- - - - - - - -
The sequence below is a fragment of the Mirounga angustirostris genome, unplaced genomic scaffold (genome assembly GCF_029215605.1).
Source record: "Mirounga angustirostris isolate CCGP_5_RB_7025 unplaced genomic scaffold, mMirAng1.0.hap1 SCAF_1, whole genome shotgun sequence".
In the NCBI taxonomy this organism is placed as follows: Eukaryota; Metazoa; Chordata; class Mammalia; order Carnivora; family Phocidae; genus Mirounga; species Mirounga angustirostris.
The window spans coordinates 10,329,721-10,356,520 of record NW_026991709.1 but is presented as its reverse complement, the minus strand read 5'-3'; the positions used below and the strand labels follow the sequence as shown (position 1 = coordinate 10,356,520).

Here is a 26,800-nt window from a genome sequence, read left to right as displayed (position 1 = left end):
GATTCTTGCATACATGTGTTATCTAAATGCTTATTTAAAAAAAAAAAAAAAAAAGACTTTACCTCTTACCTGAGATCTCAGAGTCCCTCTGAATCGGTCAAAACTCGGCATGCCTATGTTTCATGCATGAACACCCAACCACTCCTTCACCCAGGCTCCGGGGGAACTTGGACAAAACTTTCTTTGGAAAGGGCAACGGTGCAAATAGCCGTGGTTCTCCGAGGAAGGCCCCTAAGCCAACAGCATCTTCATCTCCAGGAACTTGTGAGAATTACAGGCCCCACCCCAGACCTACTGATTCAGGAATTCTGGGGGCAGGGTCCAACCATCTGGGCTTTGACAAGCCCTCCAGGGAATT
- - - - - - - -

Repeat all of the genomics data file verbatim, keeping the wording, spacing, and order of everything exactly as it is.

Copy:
The sequence below is a fragment of the Mirounga angustirostris genome, unplaced genomic scaffold (genome assembly GCF_029215605.1).
Source record: "Mirounga angustirostris isolate CCGP_5_RB_7025 unplaced genomic scaffold, mMirAng1.0.hap1 SCAF_1, whole genome shotgun sequence".
In the NCBI taxonomy this organism is placed as follows: Eukaryota; Metazoa; Chordata; class Mammalia; order Carnivora; family Phocidae; genus Mirounga; species Mirounga angustirostris.
The window spans coordinates 10,329,721-10,356,520 of record NW_026991709.1 but is presented as its reverse complement, the minus strand read 5'-3'; the positions used below and the strand labels follow the sequence as shown (position 1 = coordinate 10,356,520).

Here is a 26,800-nt window from a genome sequence, read left to right as displayed (position 1 = left end):
GATTCTTGCATACATGTGTTATCTAAATGCTTATTTAAAAAAAAAAAAAAAAAAGACTTTACCTCTTACCTGAGATCTCAGAGTCCCTCTGAATCGGTCAAAACTCGGCATGCCTATGTTTCATGCATGAACACCCAACCACTCCTTCACCCAGGCTCCGGGGGAACTTGGACAAAACTTTCTTTGGAAAGGGCAACGGTGCAAATAGCCGTGGTTCTCCGAGGAAGGCCCCTAAGCCAACAGCATCTTCATCTCCAGGAACTTGTGAGAATTACAGGCCCCACCCCAGACCTACTGATTCAGGAATTCTGGGGGCAGGGTCCAACCATCTGGGCTTTGACAAGCCCTCCAGGGAATT